Something for the Reading List

For nearly a decade, I have been researching and writing about women who dressed and lived as men and men who lived and dressed as women in the nineteenth-century American West. During that time, when people asked me about my work, my response was invariably met with a quizzical expression and then the inevitable question: “Were there really such people?” Newspapers document hundreds, in fact, and it is likely there were many more. Historians have been writing about cross-dressers for some time, and we know that such people have existed in all parts of the world and for about as long as we have recorded and remembered history.

Boag, Peter. “The Trouble with Cross-Dressers: Researching and Writing the History of Sexual and Gender Transgressiveness in the Nineteenth-Century American West.” Oregon Historical Quarterly 112, no. 3 (2011): 322–39.

Human beings have a really distorted view of history; we tend to project our experiences backward in time. Just recently introduced to the term “transgender?” Then transgender people must have only recently been invented, in the same way that bromances never existed before the term was added to the dictionary. Everyone is prone to this error, however, not just the bigots.

A central argument of my book is that many nineteenth-century western Americans who cross-dressed did so to express their transgender identity. Transgender is a term coined only during the last quarter of the twentieth century. It refers to people who identify with the gender (female or male) “opposite” of what society would typically assign to their bodies. I place “opposite” in quotation marks because the notion that female and male are somehow diametric to each other is a historical creation; scholars have shown, for example, that in the not-too-distant past, people in western civilization understood that there was only one sex and that male and female simply occupied different gradations on a single scale. That at one time the western world held to a one-sex or one-gender model, but later developed a two-sex or two-gender model, clearly shows that social conceptualization of gender, sex, and even sexuality changes over time. This reveals a problem that confronts historians: it is anachronistic to impose our present-day terms and concepts for and about gender and sexuality — such as transgender — onto the past.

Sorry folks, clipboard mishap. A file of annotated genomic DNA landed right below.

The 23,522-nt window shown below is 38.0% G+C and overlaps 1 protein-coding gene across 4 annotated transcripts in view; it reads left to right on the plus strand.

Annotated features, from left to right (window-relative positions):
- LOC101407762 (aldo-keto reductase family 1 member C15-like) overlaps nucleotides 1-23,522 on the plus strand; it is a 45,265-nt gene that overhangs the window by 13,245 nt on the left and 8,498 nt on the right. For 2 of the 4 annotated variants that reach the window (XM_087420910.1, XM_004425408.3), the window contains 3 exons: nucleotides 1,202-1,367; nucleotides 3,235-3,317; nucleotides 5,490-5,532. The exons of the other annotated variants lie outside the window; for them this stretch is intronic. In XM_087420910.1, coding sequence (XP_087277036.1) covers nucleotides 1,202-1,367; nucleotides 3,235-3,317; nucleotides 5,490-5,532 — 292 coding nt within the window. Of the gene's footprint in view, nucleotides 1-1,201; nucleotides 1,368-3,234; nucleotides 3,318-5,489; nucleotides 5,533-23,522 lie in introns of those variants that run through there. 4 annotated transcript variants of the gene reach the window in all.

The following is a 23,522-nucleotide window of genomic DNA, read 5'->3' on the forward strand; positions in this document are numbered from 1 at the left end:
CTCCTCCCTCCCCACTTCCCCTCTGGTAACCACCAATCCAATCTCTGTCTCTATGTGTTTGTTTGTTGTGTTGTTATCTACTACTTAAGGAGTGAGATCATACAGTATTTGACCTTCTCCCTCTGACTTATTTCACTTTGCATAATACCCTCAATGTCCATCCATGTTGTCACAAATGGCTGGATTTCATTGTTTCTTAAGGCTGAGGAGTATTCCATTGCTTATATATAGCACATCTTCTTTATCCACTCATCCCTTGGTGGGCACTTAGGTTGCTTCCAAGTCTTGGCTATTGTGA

In Re-Dressing America’s Frontier Past, I therefore strove to avoid the term transgender as much as possible. It is central to my study, however, to show that people in the nineteenth century had their own concepts and expressions for gender fluidity. By the end of the nineteenth century, for example, sexologists (medical doctors and scientists who study sex) had created the terms “sex invert” and “sexual inversion” to refer to people whose sexual desires and gender presentations (that is, the way they walked and talked, the clothing they wanted to wear, and so forth) did not, according to social views, conform to what their physiological sex should “naturally” dictate.

I wish I’d known about this book earlier, it would have made a cool citation. Oh well, either way it’s long since hit the shelves and been patiently waiting for a spot on your wishlist.